With their partners at the International Intellectual Property Alliance, the Recording Industry Association of America has submitted a “piracy watch list” to the Office of the U.S. Trade Representative, with the groups pointing to two countries as the worst hotbeds for intellectual property theft and piracy: Spain and Canada.
Spain, however, has passed a tough, new, U.S.-inspired law to combat piracy. The Sinde Law, named after Spanish Culture Minister Angeles Gonzalez-Sinde, allows a judge to order the closing of a website if it offers illegal content. Though the law faced massive opposition from the public and some elements in Spain’s movie industry, copyright holders celebrated it and many said they look forward to it becoming the law of the land by summer, TorrentFreak reports.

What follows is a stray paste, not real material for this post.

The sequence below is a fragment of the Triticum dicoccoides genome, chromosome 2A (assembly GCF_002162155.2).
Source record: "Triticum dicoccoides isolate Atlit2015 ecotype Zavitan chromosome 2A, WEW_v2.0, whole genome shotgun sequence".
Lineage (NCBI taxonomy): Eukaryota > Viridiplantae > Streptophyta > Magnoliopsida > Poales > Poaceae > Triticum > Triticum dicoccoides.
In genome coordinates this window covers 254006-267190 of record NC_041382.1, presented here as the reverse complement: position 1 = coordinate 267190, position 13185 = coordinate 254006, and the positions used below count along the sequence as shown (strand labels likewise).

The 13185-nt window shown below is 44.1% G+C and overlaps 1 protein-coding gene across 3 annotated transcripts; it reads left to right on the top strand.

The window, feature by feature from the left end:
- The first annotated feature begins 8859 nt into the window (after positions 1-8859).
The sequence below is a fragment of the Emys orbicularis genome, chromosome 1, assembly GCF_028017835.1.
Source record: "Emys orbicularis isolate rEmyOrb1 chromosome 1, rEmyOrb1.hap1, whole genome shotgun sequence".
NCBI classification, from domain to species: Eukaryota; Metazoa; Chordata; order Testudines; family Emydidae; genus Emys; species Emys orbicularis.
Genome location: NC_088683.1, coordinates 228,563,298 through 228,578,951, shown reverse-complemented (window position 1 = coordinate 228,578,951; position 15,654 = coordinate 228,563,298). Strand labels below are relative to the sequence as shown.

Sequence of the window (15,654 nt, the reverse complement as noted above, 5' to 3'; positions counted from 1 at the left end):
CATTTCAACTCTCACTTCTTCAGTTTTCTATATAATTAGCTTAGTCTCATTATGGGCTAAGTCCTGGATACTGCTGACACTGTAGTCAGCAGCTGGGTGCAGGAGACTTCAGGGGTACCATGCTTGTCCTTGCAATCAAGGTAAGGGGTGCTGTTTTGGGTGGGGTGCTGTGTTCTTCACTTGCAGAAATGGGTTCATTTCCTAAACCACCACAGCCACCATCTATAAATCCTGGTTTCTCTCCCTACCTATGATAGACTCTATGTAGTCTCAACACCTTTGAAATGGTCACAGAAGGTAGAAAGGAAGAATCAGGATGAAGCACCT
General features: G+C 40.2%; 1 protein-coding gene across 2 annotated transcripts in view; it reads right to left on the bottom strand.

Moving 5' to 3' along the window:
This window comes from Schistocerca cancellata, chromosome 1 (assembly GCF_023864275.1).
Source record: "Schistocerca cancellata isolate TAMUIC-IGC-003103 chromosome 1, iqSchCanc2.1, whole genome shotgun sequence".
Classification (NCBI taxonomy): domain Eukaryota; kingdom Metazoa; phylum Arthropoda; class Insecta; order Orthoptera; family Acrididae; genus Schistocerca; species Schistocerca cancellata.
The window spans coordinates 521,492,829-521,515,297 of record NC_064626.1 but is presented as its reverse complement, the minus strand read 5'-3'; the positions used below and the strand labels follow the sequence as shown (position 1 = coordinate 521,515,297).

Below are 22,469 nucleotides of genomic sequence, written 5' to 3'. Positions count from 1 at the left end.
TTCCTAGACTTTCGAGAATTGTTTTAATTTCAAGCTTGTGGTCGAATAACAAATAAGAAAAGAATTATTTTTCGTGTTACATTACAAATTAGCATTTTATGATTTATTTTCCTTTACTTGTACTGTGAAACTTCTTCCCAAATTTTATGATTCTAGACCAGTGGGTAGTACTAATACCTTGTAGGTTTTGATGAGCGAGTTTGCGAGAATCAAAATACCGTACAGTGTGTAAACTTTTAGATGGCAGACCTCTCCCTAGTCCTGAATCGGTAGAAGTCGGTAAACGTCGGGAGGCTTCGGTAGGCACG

Meantime, the online gaming report Gamasutra says that a report filed by the Entertainment Software Association, another industry trade group, has asked for 33 countries to be put on a “watchlist” of nations failing to take adequate measures to combat copyright infringement. As with the RIAA recommendations, Spain was singled out, with the software types asking for the Spanish to be joined by China and Canada. The software group claims “lax policies” in the Spain “have fostered a culture permissive of piracy.”
Canada would get on the 2011 watch list because, “The Canadian Government has inexplicably consumed yet another year without modernizing its copyright regime, leaving a legal structure in place that is not adequate to respond to present challenges,” RIAA’s Neil Turkewitz said.
The U.S. Trade Representative will consider the RIAA advice when it prepares its annual Special 301 Report. That report allows the U.S. to identify countries that obstruct or deny proper copyright enforcement, thereby affecting international profits of U.S. industries; the notoriety nations earn by appearing on the watchlists can help pressure them to improve their anti-piracy laws.